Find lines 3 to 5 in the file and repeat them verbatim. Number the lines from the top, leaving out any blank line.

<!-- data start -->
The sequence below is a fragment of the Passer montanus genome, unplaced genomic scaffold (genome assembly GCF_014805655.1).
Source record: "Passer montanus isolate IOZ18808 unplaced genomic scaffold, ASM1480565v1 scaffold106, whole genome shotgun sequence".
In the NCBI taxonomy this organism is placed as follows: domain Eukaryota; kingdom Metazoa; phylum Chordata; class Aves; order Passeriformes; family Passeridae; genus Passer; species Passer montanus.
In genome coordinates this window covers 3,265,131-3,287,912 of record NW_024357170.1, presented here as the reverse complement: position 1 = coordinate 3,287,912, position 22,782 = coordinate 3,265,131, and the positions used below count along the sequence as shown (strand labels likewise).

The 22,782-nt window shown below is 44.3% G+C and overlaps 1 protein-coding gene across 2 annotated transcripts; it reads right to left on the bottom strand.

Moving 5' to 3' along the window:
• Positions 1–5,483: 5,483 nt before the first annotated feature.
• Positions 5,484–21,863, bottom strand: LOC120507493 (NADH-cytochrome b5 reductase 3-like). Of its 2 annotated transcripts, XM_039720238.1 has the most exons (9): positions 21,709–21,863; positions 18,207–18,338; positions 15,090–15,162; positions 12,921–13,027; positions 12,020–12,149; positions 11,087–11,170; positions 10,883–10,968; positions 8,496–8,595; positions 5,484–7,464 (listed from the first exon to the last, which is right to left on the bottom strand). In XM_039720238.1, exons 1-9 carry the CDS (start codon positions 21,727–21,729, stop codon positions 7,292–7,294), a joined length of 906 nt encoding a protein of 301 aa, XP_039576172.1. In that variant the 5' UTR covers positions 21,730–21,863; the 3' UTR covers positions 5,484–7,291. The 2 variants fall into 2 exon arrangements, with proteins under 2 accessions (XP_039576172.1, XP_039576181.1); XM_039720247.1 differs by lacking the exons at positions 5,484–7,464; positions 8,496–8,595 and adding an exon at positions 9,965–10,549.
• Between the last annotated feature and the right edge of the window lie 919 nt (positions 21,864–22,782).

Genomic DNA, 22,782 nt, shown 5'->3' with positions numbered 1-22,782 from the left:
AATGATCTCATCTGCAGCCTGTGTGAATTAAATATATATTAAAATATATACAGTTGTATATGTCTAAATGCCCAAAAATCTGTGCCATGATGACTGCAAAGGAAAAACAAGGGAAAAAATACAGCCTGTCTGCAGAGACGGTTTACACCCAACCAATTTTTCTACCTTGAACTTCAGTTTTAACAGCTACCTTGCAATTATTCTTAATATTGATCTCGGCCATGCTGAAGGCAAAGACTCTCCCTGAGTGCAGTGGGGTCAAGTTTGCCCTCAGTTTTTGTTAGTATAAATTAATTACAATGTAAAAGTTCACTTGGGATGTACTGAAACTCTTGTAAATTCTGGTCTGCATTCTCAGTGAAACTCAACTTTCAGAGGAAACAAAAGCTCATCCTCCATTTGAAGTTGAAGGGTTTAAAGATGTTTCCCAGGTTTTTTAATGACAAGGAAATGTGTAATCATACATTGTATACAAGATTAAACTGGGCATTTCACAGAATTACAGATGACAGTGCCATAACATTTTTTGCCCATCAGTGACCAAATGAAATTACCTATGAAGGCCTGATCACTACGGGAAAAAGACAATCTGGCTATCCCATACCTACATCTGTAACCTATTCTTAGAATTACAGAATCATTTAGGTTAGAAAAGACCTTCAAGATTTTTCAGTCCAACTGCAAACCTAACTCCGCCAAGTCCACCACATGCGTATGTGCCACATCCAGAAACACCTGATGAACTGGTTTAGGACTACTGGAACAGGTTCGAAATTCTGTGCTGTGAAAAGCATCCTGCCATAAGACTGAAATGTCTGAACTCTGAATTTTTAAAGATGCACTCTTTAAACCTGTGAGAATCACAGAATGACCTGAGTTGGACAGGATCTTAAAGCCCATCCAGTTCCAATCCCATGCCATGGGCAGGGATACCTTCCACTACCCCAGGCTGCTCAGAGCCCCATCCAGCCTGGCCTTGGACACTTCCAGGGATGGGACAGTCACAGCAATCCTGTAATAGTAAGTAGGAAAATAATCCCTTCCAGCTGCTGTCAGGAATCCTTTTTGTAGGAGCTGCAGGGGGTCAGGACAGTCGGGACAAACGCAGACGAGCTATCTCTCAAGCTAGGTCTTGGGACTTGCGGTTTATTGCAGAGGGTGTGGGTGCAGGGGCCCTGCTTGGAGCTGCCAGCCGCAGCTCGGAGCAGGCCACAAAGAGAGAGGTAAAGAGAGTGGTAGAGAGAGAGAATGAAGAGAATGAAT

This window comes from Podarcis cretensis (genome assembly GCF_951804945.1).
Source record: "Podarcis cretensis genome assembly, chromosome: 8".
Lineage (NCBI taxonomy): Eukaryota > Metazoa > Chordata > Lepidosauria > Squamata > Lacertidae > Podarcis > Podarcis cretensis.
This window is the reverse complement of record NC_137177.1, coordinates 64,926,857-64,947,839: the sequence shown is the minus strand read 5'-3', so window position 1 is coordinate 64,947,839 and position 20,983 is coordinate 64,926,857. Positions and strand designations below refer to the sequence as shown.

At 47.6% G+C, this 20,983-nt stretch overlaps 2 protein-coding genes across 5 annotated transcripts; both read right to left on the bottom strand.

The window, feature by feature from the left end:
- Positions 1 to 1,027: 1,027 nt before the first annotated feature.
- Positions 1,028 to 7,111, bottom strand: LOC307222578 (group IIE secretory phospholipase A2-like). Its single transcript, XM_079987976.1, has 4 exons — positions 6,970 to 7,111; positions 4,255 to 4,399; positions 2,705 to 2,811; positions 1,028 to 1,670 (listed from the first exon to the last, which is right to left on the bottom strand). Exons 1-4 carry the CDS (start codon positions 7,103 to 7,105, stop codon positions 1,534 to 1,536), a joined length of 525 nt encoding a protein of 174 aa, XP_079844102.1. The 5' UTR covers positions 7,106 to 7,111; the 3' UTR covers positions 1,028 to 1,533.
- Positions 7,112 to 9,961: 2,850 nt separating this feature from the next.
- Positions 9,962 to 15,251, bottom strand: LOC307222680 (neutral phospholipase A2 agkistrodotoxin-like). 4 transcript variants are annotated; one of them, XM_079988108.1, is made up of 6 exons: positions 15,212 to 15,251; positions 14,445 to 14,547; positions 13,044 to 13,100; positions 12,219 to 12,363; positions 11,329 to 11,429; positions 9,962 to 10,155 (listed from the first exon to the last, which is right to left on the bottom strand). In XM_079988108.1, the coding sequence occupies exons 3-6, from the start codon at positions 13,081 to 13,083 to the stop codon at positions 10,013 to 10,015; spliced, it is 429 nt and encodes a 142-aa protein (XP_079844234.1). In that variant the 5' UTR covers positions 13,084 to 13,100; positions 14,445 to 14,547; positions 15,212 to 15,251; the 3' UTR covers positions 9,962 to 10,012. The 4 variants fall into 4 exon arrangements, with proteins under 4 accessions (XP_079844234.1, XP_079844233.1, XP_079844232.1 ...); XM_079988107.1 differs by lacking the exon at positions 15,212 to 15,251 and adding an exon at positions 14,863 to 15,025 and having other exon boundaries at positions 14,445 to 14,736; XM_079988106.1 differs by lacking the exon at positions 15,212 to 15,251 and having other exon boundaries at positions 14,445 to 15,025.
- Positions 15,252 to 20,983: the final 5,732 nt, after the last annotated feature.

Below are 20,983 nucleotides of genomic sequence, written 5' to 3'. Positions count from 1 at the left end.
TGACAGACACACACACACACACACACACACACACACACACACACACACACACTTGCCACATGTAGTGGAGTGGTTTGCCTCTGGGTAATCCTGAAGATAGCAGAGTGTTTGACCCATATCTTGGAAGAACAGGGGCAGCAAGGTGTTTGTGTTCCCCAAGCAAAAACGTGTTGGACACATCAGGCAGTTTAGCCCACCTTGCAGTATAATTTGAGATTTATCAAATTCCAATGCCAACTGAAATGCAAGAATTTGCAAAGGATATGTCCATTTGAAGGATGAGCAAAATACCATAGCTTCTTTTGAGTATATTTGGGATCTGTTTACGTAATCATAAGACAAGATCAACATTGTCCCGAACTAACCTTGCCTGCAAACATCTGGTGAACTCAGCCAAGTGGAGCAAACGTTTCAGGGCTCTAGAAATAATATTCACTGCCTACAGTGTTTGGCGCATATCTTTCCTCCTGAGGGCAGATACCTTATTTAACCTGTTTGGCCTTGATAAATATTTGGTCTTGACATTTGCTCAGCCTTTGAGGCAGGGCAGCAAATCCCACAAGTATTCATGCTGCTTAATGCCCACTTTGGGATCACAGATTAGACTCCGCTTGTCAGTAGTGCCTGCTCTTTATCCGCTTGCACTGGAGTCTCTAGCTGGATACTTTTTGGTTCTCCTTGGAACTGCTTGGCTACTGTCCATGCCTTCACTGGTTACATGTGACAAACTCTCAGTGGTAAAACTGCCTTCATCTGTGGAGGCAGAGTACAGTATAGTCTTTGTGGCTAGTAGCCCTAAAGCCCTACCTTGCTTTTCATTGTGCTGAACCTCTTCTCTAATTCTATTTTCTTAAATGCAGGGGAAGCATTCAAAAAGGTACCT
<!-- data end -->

In the NCBI taxonomy this organism is placed as follows: domain Eukaryota; kingdom Metazoa; phylum Chordata; class Aves; order Passeriformes; family Passeridae; genus Passer; species Passer montanus.
In genome coordinates this window covers 3,265,131-3,287,912 of record NW_024357170.1, presented here as the reverse complement: position 1 = coordinate 3,287,912, position 22,782 = coordinate 3,265,131, and the positions used below count along the sequence as shown (strand labels likewise).

The 22,782-nt window shown below is 44.3% G+C and overlaps 1 protein-coding gene across 2 annotated transcripts; it reads right to left on the bottom strand.